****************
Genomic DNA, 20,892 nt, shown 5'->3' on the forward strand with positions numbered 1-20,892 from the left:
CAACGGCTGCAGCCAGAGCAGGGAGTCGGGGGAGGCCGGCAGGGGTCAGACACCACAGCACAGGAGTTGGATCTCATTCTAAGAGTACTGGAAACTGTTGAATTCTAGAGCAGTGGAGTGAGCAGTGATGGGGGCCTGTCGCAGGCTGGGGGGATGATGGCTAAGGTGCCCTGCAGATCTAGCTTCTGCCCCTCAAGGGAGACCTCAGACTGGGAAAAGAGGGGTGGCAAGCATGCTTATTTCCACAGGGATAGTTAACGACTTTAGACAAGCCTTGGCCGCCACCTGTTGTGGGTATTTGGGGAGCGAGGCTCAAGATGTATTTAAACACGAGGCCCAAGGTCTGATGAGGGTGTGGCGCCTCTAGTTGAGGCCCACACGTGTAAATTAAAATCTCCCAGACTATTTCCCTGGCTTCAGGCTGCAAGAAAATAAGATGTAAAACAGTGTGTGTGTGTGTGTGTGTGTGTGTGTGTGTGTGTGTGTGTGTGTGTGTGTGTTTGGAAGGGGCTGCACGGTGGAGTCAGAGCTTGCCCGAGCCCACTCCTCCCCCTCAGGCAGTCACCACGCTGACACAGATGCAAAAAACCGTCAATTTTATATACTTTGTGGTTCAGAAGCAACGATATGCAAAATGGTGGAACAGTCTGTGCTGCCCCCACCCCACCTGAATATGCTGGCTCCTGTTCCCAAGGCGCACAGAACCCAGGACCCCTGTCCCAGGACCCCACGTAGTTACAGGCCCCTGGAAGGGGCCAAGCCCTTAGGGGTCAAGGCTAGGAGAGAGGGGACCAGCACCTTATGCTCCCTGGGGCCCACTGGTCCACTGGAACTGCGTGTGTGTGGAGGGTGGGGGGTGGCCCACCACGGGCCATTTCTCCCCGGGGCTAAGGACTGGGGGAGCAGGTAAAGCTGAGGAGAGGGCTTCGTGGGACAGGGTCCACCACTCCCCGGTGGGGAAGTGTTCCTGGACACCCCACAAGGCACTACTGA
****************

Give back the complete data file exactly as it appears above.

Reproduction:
Genomic DNA, 20,892 nt, shown 5'->3' on the forward strand with positions numbered 1-20,892 from the left:
CAACGGCTGCAGCCAGAGCAGGGAGTCGGGGGAGGCCGGCAGGGGTCAGACACCACAGCACAGGAGTTGGATCTCATTCTAAGAGTACTGGAAACTGTTGAATTCTAGAGCAGTGGAGTGAGCAGTGATGGGGGCCTGTCGCAGGCTGGGGGGATGATGGCTAAGGTGCCCTGCAGATCTAGCTTCTGCCCCTCAAGGGAGACCTCAGACTGGGAAAAGAGGGGTGGCAAGCATGCTTATTTCCACAGGGATAGTTAACGACTTTAGACAAGCCTTGGCCGCCACCTGTTGTGGGTATTTGGGGAGCGAGGCTCAAGATGTATTTAAACACGAGGCCCAAGGTCTGATGAGGGTGTGGCGCCTCTAGTTGAGGCCCACACGTGTAAATTAAAATCTCCCAGACTATTTCCCTGGCTTCAGGCTGCAAGAAAATAAGATGTAAAACAGTGTGTGTGTGTGTGTGTGTGTGTGTGTGTGTGTGTGTGTGTGTGTGTGTGTGTTTGGAAGGGGCTGCACGGTGGAGTCAGAGCTTGCCCGAGCCCACTCCTCCCCCTCAGGCAGTCACCACGCTGACACAGATGCAAAAAACCGTCAATTTTATATACTTTGTGGTTCAGAAGCAACGATATGCAAAATGGTGGAACAGTCTGTGCTGCCCCCACCCCACCTGAATATGCTGGCTCCTGTTCCCAAGGCGCACAGAACCCAGGACCCCTGTCCCAGGACCCCACGTAGTTACAGGCCCCTGGAAGGGGCCAAGCCCTTAGGGGTCAAGGCTAGGAGAGAGGGGACCAGCACCTTATGCTCCCTGGGGCCCACTGGTCCACTGGAACTGCGTGTGTGTGGAGGGTGGGGGGTGGCCCACCACGGGCCATTTCTCCCCGGGGCTAAGGACTGGGGGAGCAGGTAAAGCTGAGGAGAGGGCTTCGTGGGACAGGGTCCACCACTCCCCGGTGGGGAAGTGTTCCTGGACACCCCACAAGGCACTACTGA